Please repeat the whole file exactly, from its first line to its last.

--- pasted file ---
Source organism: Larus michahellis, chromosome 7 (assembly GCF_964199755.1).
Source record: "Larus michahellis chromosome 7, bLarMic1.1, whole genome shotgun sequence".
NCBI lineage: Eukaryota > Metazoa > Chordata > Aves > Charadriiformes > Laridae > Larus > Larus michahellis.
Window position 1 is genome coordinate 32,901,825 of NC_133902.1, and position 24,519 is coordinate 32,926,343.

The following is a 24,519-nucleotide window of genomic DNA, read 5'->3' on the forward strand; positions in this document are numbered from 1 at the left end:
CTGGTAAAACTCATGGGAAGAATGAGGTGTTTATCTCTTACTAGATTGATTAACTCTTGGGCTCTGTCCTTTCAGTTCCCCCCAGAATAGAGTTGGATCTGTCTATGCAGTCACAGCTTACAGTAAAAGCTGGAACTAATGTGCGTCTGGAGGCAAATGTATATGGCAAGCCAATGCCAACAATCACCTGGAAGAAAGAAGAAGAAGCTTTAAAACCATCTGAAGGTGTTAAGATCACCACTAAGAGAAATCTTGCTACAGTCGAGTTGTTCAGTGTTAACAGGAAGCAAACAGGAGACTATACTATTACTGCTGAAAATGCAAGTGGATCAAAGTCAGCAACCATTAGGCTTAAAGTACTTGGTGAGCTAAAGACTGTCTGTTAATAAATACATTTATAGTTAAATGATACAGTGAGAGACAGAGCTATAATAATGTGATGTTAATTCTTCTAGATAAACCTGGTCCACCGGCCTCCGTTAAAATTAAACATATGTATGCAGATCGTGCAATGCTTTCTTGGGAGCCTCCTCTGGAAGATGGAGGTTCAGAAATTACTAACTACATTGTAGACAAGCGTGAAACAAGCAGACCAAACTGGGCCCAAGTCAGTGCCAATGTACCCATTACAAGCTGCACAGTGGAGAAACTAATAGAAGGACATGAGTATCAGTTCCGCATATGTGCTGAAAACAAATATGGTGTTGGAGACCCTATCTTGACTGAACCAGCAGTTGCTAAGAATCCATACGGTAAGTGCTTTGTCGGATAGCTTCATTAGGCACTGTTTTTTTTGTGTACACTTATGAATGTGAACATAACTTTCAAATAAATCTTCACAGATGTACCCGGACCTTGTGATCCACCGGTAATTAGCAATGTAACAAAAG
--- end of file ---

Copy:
Source organism: Larus michahellis, chromosome 7 (assembly GCF_964199755.1).
Source record: "Larus michahellis chromosome 7, bLarMic1.1, whole genome shotgun sequence".
NCBI lineage: Eukaryota > Metazoa > Chordata > Aves > Charadriiformes > Laridae > Larus > Larus michahellis.
Window position 1 is genome coordinate 32,901,825 of NC_133902.1, and position 24,519 is coordinate 32,926,343.

The following is a 24,519-nucleotide window of genomic DNA, read 5'->3' on the forward strand; positions in this document are numbered from 1 at the left end:
CTGGTAAAACTCATGGGAAGAATGAGGTGTTTATCTCTTACTAGATTGATTAACTCTTGGGCTCTGTCCTTTCAGTTCCCCCCAGAATAGAGTTGGATCTGTCTATGCAGTCACAGCTTACAGTAAAAGCTGGAACTAATGTGCGTCTGGAGGCAAATGTATATGGCAAGCCAATGCCAACAATCACCTGGAAGAAAGAAGAAGAAGCTTTAAAACCATCTGAAGGTGTTAAGATCACCACTAAGAGAAATCTTGCTACAGTCGAGTTGTTCAGTGTTAACAGGAAGCAAACAGGAGACTATACTATTACTGCTGAAAATGCAAGTGGATCAAAGTCAGCAACCATTAGGCTTAAAGTACTTGGTGAGCTAAAGACTGTCTGTTAATAAATACATTTATAGTTAAATGATACAGTGAGAGACAGAGCTATAATAATGTGATGTTAATTCTTCTAGATAAACCTGGTCCACCGGCCTCCGTTAAAATTAAACATATGTATGCAGATCGTGCAATGCTTTCTTGGGAGCCTCCTCTGGAAGATGGAGGTTCAGAAATTACTAACTACATTGTAGACAAGCGTGAAACAAGCAGACCAAACTGGGCCCAAGTCAGTGCCAATGTACCCATTACAAGCTGCACAGTGGAGAAACTAATAGAAGGACATGAGTATCAGTTCCGCATATGTGCTGAAAACAAATATGGTGTTGGAGACCCTATCTTGACTGAACCAGCAGTTGCTAAGAATCCATACGGTAAGTGCTTTGTCGGATAGCTTCATTAGGCACTGTTTTTTTTGTGTACACTTATGAATGTGAACATAACTTTCAAATAAATCTTCACAGATGTACCCGGACCTTGTGATCCACCGGTAATTAGCAATGTAACAAAAG